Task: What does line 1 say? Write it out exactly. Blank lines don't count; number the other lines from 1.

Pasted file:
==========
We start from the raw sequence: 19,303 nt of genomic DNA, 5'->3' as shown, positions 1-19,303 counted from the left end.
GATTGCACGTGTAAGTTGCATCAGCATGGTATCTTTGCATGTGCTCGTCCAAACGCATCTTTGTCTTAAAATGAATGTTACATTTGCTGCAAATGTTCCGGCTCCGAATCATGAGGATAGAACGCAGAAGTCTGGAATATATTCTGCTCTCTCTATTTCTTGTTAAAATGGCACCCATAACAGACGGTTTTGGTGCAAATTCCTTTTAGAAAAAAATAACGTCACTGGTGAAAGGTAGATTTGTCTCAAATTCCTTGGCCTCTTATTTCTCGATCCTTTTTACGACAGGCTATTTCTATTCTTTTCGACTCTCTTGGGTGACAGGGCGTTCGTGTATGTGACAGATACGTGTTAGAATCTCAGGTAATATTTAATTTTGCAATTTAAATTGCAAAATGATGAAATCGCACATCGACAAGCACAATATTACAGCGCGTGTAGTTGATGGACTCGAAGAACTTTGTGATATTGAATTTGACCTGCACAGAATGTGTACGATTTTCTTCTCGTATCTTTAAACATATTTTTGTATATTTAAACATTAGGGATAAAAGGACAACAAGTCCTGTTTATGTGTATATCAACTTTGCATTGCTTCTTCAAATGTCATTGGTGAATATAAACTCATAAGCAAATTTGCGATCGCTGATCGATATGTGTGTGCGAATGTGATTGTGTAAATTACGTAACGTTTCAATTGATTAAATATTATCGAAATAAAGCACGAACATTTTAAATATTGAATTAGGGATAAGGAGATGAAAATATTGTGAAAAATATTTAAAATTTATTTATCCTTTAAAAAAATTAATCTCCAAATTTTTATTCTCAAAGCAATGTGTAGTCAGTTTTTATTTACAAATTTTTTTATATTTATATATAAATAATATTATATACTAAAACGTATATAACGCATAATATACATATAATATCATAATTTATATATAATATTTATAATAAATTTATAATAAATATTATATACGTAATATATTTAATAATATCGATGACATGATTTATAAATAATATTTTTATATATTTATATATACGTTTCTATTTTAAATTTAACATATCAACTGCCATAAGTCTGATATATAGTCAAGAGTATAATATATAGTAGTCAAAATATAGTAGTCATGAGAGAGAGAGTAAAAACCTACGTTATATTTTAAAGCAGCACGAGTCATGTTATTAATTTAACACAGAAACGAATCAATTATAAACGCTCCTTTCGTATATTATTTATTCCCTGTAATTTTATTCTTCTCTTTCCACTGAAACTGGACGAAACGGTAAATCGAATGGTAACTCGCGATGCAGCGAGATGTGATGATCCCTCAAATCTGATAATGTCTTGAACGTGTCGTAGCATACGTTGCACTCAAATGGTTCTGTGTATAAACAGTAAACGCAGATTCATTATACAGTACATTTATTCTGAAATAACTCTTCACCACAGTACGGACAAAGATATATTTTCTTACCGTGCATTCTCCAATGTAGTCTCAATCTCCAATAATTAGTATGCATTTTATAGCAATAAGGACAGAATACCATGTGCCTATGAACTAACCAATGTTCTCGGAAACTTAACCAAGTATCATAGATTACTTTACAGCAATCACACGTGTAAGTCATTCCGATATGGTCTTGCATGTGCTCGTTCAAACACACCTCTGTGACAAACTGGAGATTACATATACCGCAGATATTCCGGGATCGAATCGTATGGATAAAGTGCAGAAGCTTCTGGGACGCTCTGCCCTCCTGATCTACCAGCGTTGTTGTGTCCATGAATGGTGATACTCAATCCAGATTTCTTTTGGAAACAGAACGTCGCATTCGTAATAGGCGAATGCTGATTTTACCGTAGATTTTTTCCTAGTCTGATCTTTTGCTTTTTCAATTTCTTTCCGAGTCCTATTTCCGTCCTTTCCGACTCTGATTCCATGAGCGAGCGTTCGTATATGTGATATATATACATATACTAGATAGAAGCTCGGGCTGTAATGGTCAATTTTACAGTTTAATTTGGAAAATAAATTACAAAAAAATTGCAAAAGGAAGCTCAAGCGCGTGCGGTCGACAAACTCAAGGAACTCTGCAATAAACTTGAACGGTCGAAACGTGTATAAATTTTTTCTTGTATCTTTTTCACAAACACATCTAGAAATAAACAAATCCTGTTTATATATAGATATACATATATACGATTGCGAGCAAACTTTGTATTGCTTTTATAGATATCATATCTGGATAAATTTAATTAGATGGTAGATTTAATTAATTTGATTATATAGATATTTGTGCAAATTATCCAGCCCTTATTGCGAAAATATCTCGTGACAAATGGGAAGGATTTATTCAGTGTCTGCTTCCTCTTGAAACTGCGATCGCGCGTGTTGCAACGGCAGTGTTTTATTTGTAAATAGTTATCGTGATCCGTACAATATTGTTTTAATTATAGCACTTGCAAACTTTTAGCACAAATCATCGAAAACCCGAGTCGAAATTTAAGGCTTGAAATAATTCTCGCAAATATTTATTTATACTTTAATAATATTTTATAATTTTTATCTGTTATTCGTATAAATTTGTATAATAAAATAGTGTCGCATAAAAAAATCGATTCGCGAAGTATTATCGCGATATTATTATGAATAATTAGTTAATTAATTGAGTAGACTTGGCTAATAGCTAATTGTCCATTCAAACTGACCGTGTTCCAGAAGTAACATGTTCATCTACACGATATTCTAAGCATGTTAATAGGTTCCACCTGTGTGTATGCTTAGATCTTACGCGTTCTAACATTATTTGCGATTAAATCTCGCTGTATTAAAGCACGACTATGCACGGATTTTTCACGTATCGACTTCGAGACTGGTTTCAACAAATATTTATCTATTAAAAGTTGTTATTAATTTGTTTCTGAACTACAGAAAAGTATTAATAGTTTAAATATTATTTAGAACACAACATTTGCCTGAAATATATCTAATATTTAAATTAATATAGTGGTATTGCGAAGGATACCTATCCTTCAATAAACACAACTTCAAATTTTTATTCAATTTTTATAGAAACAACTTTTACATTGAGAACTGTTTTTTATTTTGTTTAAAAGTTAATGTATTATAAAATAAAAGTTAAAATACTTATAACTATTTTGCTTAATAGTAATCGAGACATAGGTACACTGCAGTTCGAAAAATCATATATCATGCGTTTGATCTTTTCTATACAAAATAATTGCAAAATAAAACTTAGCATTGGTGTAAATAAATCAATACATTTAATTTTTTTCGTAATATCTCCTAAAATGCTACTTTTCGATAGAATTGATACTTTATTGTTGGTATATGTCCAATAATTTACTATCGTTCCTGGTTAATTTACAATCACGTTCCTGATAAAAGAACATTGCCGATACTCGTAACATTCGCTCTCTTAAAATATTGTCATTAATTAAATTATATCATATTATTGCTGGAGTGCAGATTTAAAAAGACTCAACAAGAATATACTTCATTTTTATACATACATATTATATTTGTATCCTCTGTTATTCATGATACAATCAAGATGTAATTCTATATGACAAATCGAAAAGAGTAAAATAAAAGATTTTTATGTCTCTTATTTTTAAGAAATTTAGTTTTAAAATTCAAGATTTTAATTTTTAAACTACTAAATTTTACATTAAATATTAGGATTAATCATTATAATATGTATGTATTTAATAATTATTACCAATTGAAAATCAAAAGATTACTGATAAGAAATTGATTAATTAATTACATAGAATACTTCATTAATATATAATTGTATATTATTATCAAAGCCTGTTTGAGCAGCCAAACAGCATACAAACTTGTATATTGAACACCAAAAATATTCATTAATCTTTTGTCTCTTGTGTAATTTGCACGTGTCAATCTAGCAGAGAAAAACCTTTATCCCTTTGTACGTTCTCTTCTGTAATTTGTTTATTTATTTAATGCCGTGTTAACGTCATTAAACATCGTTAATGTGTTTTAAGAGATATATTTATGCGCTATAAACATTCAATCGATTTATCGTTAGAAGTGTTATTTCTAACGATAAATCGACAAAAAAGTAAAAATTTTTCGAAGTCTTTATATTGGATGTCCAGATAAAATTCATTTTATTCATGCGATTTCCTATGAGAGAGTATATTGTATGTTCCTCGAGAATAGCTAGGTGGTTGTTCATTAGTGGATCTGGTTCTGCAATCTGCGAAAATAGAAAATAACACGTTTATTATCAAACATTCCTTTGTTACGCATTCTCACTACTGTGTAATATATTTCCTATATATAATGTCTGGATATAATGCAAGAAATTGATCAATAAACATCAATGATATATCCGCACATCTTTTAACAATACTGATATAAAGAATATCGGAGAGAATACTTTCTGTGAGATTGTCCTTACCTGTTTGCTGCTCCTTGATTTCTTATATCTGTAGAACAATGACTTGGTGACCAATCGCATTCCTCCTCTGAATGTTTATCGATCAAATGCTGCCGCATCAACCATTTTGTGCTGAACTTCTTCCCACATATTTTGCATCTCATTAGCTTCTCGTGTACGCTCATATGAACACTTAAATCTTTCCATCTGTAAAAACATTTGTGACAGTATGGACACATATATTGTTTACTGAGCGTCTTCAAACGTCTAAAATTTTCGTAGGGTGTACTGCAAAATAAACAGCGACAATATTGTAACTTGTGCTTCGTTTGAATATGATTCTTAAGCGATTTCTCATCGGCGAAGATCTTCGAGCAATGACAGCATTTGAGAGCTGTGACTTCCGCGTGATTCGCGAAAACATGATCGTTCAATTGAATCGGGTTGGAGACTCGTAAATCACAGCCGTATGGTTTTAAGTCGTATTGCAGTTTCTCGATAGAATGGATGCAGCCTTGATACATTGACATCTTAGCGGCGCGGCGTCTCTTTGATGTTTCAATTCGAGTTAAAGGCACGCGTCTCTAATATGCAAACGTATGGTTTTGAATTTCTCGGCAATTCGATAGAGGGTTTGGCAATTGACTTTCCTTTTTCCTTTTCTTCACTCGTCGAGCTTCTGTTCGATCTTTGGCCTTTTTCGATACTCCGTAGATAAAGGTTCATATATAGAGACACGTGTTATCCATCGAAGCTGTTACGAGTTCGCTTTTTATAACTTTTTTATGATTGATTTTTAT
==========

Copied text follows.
We start from the raw sequence: 19,303 nt of genomic DNA, 5'->3' as shown, positions 1-19,303 counted from the left end.